This confirms the long-held opinion that the Russian government has been hesitant to crack the whip on local-based threat groups as long as they do not attack domestic institutions and businesses. Worse, several security professionals had raised concerns that the Russian government itself was responsible for some of the most devastating cyberattacks in modern history.
Nonetheless, despite all of the crazy assumptions at the time, it was possible that the ransomware group had gone offline on their own volition in order to reduce the tremendous attention they were garnering from worldwide law enforcement.
It is possible that REvil operators were also rethinking their operational plan. They may have studied previous incidents and decided to pause their cybercriminal activities before reappearing as a rebranded organisation trying to operate beneath the radar of law authorities.
At the time, Neil Jones, an Egnyte cybersecurity expert, told CPO Magazine that REvil’s power should not be underestimated. He encouraged businesses to be on the lookout for ransomware attacks, which might disrupt their operations and inflict severe economic damage.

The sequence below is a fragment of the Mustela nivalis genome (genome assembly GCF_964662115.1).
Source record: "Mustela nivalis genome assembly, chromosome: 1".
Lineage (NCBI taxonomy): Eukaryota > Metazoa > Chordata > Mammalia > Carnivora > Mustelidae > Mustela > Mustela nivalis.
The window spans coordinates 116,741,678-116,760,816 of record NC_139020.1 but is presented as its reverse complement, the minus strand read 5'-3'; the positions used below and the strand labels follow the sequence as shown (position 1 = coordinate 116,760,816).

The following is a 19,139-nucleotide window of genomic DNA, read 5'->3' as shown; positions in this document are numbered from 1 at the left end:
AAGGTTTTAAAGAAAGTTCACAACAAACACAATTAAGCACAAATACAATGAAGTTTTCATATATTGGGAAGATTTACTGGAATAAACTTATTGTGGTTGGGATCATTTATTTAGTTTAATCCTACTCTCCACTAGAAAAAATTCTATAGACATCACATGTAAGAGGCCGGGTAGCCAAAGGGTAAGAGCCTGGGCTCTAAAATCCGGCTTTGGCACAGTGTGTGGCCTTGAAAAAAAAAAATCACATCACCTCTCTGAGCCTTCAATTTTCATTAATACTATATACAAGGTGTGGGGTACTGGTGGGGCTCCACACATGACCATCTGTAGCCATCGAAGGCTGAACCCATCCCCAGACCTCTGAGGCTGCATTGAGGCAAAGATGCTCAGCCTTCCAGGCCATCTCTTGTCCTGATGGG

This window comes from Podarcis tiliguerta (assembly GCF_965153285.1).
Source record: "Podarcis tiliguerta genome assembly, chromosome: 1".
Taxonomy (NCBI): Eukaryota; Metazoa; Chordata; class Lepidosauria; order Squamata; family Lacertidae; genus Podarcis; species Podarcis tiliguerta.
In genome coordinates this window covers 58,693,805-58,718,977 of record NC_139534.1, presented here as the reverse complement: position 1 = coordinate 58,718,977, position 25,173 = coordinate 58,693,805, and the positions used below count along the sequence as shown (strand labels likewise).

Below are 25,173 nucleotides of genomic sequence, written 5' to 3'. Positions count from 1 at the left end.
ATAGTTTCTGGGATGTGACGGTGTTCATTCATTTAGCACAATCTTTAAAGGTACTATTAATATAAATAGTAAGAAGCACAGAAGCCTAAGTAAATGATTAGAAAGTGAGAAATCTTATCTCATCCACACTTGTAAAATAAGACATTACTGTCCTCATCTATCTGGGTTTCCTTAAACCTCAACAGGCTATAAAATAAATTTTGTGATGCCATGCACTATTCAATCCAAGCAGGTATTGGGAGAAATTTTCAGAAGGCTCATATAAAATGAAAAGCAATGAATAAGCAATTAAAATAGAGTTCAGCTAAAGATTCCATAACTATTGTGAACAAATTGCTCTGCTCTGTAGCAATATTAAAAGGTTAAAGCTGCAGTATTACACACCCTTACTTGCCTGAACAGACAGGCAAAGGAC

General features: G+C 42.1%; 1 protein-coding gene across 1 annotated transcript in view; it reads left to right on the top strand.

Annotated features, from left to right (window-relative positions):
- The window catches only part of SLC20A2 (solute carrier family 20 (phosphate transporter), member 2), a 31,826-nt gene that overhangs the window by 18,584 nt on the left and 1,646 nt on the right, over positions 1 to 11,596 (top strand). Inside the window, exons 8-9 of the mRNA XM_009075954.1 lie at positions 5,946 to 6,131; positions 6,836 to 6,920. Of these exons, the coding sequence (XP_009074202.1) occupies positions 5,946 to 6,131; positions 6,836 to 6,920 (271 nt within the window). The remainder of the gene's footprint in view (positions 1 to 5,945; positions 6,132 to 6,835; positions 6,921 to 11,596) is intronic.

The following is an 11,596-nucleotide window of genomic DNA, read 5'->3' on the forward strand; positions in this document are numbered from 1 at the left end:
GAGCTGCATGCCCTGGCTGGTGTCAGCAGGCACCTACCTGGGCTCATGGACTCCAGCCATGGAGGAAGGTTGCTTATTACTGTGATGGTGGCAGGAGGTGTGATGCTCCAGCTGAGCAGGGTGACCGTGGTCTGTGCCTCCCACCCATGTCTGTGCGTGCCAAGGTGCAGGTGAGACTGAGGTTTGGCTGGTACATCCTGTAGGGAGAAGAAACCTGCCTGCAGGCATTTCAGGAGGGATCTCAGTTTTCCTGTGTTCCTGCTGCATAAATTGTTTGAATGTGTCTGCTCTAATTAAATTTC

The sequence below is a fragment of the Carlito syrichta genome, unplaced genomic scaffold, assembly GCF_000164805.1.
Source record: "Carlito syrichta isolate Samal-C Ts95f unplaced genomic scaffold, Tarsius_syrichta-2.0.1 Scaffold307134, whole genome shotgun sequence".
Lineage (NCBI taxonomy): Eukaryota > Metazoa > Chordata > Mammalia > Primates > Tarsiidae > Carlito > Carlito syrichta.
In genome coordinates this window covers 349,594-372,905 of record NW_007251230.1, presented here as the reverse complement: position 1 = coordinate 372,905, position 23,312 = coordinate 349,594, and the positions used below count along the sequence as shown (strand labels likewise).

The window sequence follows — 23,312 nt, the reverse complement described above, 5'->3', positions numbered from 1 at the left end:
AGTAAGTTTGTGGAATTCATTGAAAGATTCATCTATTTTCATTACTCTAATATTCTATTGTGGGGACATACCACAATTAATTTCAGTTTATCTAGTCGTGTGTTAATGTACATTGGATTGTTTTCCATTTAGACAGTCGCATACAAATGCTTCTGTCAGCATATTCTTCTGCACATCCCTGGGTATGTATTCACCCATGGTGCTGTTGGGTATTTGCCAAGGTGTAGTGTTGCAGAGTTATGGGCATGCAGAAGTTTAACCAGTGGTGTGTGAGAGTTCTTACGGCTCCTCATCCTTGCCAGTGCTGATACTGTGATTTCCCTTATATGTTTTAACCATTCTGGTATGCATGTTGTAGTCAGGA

Overall, it was impossible to determine what had happened to the REvil ransomware organization as institutions and law enforcement agencies sought to strengthen existing cyber defenses against the group’s potential return to action.
Return after a 2-Month Hibernation
REvil made its return just two months after their successful hack against Kaseya in July. Cybersecurity experts confirmed that the ransomware operation’s dark web servers were restarted after a two-month hiatus.
Then, no one knew whether the ransomware group was back in business or if the reappearance was due to a law enforcement operation to acquire evidence.
The activities sparked interest in various cybersecurity circles, with an underground intelligence pundit and Recorded Future blogger using Twitter to share a screenshot of the now-operational REvil’s data leak site dubbed Happy Blog (See below).
Figure 2: A screenshot of a Twitter post displaying an active REvil Happy Blog web page (Source: Twitter)
Furthermore, the cyber news site Bleeping Computer stated on July 8 that REvil operators added a new victim entry following the group’s cyberattack. The new platform went on to say that the Tor negotiation website was back up and running.